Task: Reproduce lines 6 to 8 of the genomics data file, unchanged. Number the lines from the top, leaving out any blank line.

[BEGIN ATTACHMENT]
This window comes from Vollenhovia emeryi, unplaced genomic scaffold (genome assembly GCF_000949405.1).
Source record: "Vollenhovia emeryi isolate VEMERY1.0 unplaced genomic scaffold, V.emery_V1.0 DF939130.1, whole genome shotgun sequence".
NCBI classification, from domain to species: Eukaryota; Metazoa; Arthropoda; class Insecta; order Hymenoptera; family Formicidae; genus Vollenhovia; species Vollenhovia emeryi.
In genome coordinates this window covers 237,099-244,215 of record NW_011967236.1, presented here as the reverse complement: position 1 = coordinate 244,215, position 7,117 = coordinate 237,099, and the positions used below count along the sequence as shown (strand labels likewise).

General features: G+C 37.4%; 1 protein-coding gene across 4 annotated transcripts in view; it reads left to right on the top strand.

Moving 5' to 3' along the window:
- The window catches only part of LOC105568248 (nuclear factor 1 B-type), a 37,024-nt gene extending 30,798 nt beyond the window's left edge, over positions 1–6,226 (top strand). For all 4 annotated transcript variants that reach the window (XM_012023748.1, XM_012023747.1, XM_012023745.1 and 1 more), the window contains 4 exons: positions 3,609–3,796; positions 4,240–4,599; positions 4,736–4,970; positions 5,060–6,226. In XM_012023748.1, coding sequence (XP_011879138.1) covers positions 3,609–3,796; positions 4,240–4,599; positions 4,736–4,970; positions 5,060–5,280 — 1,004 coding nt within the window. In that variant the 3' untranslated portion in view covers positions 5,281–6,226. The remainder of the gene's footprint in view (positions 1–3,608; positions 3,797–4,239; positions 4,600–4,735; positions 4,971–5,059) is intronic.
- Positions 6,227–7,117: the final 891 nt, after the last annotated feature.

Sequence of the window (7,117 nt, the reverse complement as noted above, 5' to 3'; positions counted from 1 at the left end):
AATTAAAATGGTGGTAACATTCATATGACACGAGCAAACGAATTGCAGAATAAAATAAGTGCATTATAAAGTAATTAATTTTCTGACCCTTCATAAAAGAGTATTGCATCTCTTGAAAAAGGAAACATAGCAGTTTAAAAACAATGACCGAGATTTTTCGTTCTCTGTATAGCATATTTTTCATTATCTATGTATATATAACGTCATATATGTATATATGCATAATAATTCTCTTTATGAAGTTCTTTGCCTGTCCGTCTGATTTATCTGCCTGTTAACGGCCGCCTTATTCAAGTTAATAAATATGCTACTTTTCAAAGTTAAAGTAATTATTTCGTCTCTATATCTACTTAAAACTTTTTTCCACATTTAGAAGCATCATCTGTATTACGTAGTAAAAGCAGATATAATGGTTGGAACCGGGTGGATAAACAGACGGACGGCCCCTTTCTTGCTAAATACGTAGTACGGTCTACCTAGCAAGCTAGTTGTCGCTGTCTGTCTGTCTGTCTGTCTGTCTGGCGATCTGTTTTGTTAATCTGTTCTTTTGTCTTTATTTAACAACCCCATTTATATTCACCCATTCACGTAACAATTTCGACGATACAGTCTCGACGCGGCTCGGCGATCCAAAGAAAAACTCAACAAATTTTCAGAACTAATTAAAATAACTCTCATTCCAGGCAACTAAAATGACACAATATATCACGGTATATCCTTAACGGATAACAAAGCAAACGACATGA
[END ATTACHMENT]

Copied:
Moving 5' to 3' along the window:
- The window catches only part of LOC105568248 (nuclear factor 1 B-type), a 37,024-nt gene extending 30,798 nt beyond the window's left edge, over positions 1–6,226 (top strand). For all 4 annotated transcript variants that reach the window (XM_012023748.1, XM_012023747.1, XM_012023745.1 and 1 more), the window contains 4 exons: positions 3,609–3,796; positions 4,240–4,599; positions 4,736–4,970; positions 5,060–6,226. In XM_012023748.1, coding sequence (XP_011879138.1) covers positions 3,609–3,796; positions 4,240–4,599; positions 4,736–4,970; positions 5,060–5,280 — 1,004 coding nt within the window. In that variant the 3' untranslated portion in view covers positions 5,281–6,226. The remainder of the gene's footprint in view (positions 1–3,608; positions 3,797–4,239; positions 4,600–4,735; positions 4,971–5,059) is intronic.
- Positions 6,227–7,117: the final 891 nt, after the last annotated feature.